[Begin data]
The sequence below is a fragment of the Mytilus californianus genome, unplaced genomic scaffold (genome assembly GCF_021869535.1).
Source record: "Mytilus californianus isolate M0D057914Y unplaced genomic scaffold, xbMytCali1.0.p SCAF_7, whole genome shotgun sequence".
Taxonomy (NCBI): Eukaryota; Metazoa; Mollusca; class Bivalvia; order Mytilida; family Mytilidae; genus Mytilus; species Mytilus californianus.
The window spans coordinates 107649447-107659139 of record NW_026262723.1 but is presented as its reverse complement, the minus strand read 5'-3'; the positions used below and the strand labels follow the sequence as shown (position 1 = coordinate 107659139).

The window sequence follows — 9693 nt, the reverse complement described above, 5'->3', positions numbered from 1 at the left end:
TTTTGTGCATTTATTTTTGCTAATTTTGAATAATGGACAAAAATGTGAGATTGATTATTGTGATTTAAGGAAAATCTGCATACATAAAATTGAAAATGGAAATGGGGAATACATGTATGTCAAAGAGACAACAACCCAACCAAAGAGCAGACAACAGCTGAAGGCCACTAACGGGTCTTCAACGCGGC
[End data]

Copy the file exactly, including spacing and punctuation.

The sequence below is a fragment of the Mytilus californianus genome, unplaced genomic scaffold (genome assembly GCF_021869535.1).
Source record: "Mytilus californianus isolate M0D057914Y unplaced genomic scaffold, xbMytCali1.0.p SCAF_7, whole genome shotgun sequence".
Taxonomy (NCBI): Eukaryota; Metazoa; Mollusca; class Bivalvia; order Mytilida; family Mytilidae; genus Mytilus; species Mytilus californianus.
The window spans coordinates 107649447-107659139 of record NW_026262723.1 but is presented as its reverse complement, the minus strand read 5'-3'; the positions used below and the strand labels follow the sequence as shown (position 1 = coordinate 107659139).

The window sequence follows — 9693 nt, the reverse complement described above, 5'->3', positions numbered from 1 at the left end:
TTTTGTGCATTTATTTTTGCTAATTTTGAATAATGGACAAAAATGTGAGATTGATTATTGTGATTTAAGGAAAATCTGCATACATAAAATTGAAAATGGAAATGGGGAATACATGTATGTCAAAGAGACAACAACCCAACCAAAGAGCAGACAACAGCTGAAGGCCACTAACGGGTCTTCAACGCGGC